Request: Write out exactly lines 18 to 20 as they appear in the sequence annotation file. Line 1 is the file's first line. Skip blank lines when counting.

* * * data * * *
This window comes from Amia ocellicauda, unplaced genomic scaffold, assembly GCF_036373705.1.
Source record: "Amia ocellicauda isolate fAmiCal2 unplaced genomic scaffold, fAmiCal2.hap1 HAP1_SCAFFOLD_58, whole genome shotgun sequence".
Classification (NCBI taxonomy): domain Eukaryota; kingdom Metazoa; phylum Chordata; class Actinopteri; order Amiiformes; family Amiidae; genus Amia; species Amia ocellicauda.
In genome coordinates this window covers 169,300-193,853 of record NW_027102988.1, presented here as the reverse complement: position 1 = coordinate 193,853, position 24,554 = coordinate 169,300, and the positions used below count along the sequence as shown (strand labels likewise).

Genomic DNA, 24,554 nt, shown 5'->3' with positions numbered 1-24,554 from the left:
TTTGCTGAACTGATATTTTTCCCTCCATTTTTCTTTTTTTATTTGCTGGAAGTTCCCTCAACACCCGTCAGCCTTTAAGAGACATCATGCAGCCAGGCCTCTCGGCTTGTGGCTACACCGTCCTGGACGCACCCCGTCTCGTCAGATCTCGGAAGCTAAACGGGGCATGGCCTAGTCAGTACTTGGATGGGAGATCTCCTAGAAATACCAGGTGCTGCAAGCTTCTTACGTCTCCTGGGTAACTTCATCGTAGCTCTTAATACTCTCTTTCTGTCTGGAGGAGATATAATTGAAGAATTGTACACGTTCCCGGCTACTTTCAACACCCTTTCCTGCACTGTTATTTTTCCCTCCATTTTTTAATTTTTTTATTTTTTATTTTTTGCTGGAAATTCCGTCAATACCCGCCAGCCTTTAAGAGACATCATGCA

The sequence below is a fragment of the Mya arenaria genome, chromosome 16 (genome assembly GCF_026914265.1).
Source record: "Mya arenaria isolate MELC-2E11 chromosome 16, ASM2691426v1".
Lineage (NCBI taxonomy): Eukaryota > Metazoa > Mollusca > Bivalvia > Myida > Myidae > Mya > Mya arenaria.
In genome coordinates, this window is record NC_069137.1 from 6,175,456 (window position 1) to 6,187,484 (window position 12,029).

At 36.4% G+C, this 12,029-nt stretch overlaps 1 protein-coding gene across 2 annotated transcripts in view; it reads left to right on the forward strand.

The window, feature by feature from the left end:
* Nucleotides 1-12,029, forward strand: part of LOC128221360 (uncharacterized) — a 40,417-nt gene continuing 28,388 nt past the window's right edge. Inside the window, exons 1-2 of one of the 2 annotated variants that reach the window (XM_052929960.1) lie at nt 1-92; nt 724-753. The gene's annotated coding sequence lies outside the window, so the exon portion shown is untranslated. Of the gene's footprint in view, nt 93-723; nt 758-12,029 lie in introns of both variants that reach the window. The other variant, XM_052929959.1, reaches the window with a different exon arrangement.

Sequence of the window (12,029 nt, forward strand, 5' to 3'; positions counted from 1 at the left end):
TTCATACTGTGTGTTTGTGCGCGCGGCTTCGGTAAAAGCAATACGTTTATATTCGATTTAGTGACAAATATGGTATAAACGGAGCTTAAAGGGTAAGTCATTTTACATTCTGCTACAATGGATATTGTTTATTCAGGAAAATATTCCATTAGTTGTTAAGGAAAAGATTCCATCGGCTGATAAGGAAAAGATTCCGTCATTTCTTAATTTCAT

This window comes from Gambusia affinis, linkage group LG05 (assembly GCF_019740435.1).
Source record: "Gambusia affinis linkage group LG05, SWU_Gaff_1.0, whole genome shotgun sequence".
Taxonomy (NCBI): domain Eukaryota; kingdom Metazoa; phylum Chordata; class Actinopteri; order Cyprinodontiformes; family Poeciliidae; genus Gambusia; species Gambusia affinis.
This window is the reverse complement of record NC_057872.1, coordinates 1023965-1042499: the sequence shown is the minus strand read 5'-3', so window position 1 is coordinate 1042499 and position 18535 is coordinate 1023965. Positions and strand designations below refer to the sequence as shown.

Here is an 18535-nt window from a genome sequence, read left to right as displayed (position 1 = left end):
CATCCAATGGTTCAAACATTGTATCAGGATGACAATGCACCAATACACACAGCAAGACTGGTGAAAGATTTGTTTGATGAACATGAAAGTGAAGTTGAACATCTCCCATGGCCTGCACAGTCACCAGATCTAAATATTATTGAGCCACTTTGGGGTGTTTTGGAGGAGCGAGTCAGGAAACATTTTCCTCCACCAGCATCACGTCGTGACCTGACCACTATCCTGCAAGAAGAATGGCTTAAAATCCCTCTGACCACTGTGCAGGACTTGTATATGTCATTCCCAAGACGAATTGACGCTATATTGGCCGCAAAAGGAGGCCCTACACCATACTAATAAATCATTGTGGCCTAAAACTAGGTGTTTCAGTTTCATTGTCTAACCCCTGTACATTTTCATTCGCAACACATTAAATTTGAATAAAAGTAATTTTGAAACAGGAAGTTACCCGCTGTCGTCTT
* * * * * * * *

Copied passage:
Taxonomy (NCBI): domain Eukaryota; kingdom Metazoa; phylum Chordata; class Actinopteri; order Cyprinodontiformes; family Poeciliidae; genus Gambusia; species Gambusia affinis.
This window is the reverse complement of record NC_057872.1, coordinates 1023965-1042499: the sequence shown is the minus strand read 5'-3', so window position 1 is coordinate 1042499 and position 18535 is coordinate 1023965. Positions and strand designations below refer to the sequence as shown.

Here is an 18535-nt window from a genome sequence, read left to right as displayed (position 1 = left end):